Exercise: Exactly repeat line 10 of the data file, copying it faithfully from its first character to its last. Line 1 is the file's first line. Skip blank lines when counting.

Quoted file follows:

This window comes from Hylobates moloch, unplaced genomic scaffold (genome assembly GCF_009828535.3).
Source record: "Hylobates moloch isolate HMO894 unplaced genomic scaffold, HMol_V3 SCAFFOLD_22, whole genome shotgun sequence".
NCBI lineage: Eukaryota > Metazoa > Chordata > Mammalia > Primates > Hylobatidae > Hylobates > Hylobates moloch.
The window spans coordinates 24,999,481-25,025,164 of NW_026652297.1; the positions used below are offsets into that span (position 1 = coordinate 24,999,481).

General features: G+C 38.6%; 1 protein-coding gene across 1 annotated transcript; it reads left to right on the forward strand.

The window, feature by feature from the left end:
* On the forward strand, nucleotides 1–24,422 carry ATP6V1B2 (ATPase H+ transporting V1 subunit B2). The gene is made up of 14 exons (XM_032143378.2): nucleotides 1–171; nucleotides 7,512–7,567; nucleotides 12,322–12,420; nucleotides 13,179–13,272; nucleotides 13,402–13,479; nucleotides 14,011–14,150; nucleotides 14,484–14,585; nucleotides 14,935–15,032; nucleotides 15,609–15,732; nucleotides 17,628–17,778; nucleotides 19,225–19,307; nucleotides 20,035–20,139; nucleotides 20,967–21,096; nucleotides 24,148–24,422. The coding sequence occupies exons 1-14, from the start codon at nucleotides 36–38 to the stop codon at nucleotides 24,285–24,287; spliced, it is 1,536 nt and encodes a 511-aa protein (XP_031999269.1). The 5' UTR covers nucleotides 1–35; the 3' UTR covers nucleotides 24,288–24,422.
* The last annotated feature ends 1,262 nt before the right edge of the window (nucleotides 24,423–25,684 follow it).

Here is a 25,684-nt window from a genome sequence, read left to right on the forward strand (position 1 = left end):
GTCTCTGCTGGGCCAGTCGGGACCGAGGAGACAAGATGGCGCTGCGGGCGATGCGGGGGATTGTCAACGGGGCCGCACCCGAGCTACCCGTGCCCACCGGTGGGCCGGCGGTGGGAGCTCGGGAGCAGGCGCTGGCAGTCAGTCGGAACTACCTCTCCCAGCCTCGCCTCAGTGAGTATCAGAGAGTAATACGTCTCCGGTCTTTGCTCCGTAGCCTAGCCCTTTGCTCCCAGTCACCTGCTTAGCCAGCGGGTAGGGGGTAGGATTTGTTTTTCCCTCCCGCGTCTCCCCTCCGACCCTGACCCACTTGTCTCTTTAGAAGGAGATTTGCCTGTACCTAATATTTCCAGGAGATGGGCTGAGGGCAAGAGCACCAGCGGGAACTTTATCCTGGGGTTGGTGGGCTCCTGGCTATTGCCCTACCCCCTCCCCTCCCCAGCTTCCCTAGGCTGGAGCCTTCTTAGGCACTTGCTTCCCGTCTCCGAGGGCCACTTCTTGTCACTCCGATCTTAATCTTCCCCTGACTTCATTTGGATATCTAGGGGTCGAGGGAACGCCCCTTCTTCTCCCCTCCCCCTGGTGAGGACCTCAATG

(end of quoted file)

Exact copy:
GTCTCTGCTGGGCCAGTCGGGACCGAGGAGACAAGATGGCGCTGCGGGCGATGCGGGGGATTGTCAACGGGGCCGCACCCGAGCTACCCGTGCCCACCGGTGGGCCGGCGGTGGGAGCTCGGGAGCAGGCGCTGGCAGTCAGTCGGAACTACCTCTCCCAGCCTCGCCTCAGTGAGTATCAGAGAGTAATACGTCTCCGGTCTTTGCTCCGTAGCCTAGCCCTTTGCTCCCAGTCACCTGCTTAGCCAGCGGGTAGGGGGTAGGATTTGTTTTTCCCTCCCGCGTCTCCCCTCCGACCCTGACCCACTTGTCTCTTTAGAAGGAGATTTGCCTGTACCTAATATTTCCAGGAGATGGGCTGAGGGCAAGAGCACCAGCGGGAACTTTATCCTGGGGTTGGTGGGCTCCTGGCTATTGCCCTACCCCCTCCCCTCCCCAGCTTCCCTAGGCTGGAGCCTTCTTAGGCACTTGCTTCCCGTCTCCGAGGGCCACTTCTTGTCACTCCGATCTTAATCTTCCCCTGACTTCATTTGGATATCTAGGGGTCGAGGGAACGCCCCTTCTTCTCCCCTCCCCCTGGTGAGGACCTCAATG